Original Japanese WWII Imperial Japanese Army Tanker Helmet with Markings - dated 1944
Original Item: Only One Available. The following excerpt is from an article titled The Wonders of Tanker Helmets by Peter Suciu about Japanese Tanker Helmets in WW2:
Japan devised its own tanker helmet, which was very distinct from their traditional steel helmet designs. It’s been suggested that Japanese tanker helmets were actually based on flight helmets.
There are also three well-known variations of tanker helmets, including an early winter model that’s fur lined with dark brown leather, a summer weight composition fabric version, and a variant with snaps to secure goggle straps to the helmet. The summer weight version is the most common, made of waterproofed hemp with a leather liner that provides extra support in front and back. Interestingly, many seemingly un-issued Japanese tanker helmets have shown up in recent years. These aren’t believed to be fakes or copies, but were possibly from a forgotten cache uncovered in Kyoto in the 1970s or 1980s (depending on who you ask).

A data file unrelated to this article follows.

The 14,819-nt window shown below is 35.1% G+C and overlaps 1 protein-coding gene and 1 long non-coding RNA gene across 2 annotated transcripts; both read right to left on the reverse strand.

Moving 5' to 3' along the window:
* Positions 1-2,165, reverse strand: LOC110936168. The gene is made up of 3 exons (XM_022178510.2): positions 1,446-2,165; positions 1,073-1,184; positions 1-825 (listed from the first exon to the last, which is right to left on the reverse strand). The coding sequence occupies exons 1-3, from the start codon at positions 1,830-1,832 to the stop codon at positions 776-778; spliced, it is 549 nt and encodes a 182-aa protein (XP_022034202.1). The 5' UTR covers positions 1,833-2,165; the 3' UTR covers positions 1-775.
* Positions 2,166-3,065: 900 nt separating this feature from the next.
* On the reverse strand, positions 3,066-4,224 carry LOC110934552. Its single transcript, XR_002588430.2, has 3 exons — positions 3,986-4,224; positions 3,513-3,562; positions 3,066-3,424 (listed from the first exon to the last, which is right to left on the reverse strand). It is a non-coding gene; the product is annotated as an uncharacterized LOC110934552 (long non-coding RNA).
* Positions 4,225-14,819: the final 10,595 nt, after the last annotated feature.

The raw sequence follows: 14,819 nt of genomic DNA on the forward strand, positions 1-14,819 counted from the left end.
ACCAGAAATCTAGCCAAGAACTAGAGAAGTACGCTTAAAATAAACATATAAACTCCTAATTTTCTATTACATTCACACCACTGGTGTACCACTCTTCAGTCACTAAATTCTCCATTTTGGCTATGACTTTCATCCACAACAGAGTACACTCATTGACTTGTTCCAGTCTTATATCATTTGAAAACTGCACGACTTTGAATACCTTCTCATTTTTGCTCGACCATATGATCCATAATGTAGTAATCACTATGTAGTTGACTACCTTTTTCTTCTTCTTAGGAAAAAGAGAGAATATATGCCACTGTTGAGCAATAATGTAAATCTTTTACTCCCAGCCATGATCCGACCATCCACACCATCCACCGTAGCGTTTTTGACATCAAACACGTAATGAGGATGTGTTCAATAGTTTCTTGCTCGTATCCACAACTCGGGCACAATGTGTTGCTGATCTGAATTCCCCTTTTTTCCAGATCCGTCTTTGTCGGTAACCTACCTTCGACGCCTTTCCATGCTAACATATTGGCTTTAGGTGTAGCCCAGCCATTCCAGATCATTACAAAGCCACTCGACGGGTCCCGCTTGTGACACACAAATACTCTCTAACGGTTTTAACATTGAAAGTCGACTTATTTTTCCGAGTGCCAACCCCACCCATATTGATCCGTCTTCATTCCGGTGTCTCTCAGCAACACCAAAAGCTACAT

It’s generally agreed that Japanese companies awarded military contracts typically produced the quantity of items in the contract, regardless of how the war was going. Thus it is logical to believe that these “forgotten” items were merely contracted items but weren’t required by the military at the time.
It should also be noted that Axis tanker helmets typically weren’t designed for use with radios or other communication equipment. Until the war’s end the Japanese relied on signal flags to direct their armored units while the German and even Italians at times used throat mics and traditional earphones, but this wasn’t integrated into their headgear.
This is an excellent condition example of the summer weight variation of the Japanese WWII tanker helmet. The size is approximately 7 1/4 (58cm), and it shows very little sign of use, if it was used at all.
This M32 protective tanker's helmet has a brown cotton exterior with a black faux leather star attached to the front. Interior is lined with a coarse linen, black faux leather pads on the front and rear, and a light brown leather suspension. Lining is marked with manufacturer's mark, date stamp, and various other Kanji markings. One of these is clearly 昭 19 or Showa 19, for the Western year 1944. Sides have lined brown leather 'Y' straps with dual ring buckles. There are no major condition issues, just light wear from age and storage.
This is an extremely nice authentic example of a very desirable helmet!
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